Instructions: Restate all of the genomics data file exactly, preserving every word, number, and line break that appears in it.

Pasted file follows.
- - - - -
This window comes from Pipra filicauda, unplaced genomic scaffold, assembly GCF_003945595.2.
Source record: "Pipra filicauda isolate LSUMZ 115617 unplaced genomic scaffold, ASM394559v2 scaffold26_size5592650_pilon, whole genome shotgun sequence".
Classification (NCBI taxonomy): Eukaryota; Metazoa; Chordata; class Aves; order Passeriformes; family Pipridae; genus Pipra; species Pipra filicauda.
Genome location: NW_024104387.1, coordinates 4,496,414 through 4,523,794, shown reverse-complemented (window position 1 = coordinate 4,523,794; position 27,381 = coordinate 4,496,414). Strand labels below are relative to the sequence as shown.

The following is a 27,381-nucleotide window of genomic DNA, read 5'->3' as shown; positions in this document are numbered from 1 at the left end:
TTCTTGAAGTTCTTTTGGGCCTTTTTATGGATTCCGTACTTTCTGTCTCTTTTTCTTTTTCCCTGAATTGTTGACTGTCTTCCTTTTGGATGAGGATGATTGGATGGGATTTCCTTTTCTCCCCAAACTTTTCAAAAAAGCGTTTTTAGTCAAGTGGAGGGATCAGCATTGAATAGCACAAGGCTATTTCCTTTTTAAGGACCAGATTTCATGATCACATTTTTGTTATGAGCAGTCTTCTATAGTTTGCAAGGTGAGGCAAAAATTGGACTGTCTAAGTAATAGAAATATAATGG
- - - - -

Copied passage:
This window comes from Pipra filicauda, unplaced genomic scaffold, assembly GCF_003945595.2.
Source record: "Pipra filicauda isolate LSUMZ 115617 unplaced genomic scaffold, ASM394559v2 scaffold26_size5592650_pilon, whole genome shotgun sequence".
Classification (NCBI taxonomy): Eukaryota; Metazoa; Chordata; class Aves; order Passeriformes; family Pipridae; genus Pipra; species Pipra filicauda.
Genome location: NW_024104387.1, coordinates 4,496,414 through 4,523,794, shown reverse-complemented (window position 1 = coordinate 4,523,794; position 27,381 = coordinate 4,496,414). Strand labels below are relative to the sequence as shown.

The following is a 27,381-nucleotide window of genomic DNA, read 5'->3' as shown; positions in this document are numbered from 1 at the left end:
TTCTTGAAGTTCTTTTGGGCCTTTTTATGGATTCCGTACTTTCTGTCTCTTTTTCTTTTTCCCTGAATTGTTGACTGTCTTCCTTTTGGATGAGGATGATTGGATGGGATTTCCTTTTCTCCCCAAACTTTTCAAAAAAGCGTTTTTAGTCAAGTGGAGGGATCAGCATTGAATAGCACAAGGCTATTTCCTTTTTAAGGACCAGATTTCATGATCACATTTTTGTTATGAGCAGTCTTCTATAGTTTGCAAGGTGAGGCAAAAATTGGACTGTCTAAGTAATAGAAATATAATGG